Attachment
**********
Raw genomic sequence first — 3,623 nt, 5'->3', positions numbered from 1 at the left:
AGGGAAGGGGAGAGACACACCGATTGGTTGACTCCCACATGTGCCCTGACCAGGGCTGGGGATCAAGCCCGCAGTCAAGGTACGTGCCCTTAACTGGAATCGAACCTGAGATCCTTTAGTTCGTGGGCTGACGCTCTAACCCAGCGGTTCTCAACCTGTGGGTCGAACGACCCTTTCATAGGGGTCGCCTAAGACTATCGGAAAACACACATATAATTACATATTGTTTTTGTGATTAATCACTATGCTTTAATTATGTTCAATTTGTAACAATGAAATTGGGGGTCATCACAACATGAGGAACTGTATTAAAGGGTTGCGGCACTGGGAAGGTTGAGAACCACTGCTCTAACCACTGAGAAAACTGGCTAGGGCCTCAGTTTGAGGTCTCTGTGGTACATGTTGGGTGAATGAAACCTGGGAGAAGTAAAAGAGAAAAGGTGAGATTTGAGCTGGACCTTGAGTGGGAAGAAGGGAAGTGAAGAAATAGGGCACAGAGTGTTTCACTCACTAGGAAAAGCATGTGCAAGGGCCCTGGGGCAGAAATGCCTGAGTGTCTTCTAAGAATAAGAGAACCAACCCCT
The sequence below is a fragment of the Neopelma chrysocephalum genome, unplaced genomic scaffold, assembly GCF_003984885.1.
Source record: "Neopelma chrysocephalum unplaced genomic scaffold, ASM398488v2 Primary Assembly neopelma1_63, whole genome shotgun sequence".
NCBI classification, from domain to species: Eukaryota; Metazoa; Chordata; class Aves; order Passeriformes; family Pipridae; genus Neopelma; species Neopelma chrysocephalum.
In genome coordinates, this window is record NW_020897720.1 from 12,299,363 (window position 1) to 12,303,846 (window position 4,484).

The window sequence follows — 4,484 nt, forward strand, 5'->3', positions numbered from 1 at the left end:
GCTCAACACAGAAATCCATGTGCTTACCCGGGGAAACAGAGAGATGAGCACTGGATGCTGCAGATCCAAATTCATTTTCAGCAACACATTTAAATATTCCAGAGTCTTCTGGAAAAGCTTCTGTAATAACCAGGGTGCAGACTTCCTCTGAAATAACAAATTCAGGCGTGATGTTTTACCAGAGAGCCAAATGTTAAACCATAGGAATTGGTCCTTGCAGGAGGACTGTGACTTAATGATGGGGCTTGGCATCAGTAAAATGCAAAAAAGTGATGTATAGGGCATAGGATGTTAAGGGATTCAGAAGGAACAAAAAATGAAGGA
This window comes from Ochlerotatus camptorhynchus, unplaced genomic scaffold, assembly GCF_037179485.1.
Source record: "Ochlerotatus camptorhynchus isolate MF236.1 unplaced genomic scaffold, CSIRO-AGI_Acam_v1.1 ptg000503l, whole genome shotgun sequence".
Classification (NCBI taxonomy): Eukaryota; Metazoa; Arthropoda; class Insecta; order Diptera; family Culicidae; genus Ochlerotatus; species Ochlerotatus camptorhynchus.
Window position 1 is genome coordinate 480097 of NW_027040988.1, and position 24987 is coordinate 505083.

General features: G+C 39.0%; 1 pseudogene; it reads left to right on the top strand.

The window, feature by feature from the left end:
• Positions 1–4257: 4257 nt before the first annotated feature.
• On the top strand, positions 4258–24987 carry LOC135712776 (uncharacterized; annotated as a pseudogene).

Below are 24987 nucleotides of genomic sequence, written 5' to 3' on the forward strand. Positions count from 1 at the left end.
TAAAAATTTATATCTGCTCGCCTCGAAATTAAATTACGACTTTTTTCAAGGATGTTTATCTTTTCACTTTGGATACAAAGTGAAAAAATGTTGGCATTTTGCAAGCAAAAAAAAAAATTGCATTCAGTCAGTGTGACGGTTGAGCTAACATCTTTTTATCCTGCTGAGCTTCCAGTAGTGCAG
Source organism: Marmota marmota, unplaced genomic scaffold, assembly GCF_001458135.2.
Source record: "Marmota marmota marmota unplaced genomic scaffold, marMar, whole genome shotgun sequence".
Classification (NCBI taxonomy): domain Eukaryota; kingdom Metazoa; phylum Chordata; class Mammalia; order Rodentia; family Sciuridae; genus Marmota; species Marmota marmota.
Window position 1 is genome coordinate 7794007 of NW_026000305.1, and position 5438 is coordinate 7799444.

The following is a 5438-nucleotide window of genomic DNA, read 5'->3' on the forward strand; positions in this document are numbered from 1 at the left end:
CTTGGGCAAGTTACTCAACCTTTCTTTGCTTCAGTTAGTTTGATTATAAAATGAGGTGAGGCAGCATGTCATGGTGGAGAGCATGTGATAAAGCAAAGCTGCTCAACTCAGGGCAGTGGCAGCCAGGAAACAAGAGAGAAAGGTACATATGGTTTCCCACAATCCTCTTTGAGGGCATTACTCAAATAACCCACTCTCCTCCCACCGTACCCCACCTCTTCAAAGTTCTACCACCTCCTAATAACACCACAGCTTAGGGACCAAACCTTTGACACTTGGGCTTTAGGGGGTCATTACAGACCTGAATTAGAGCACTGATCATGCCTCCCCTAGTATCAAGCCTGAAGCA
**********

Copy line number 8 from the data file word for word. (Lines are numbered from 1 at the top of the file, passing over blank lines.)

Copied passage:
GCTCAACACAGAAATCCATGTGCTTACCCGGGGAAACAGAGAGATGAGCACTGGATGCTGCAGATCCAAATTCATTTTCAGCAACACATTTAAATATTCCAGAGTCTTCTGGAAAAGCTTCTGTAATAACCAGGGTGCAGACTTCCTCTGAAATAACAAATTCAGGCGTGATGTTTTACCAGAGAGCCAAATGTTAAACCATAGGAATTGGTCCTTGCAGGAGGACTGTGACTTAATGATGGGGCTTGGCATCAGTAAAATGCAAAAAAGTGATGTATAGGGCATAGGATGTTAAGGGATTCAGAAGGAACAAAAAATGAAGGA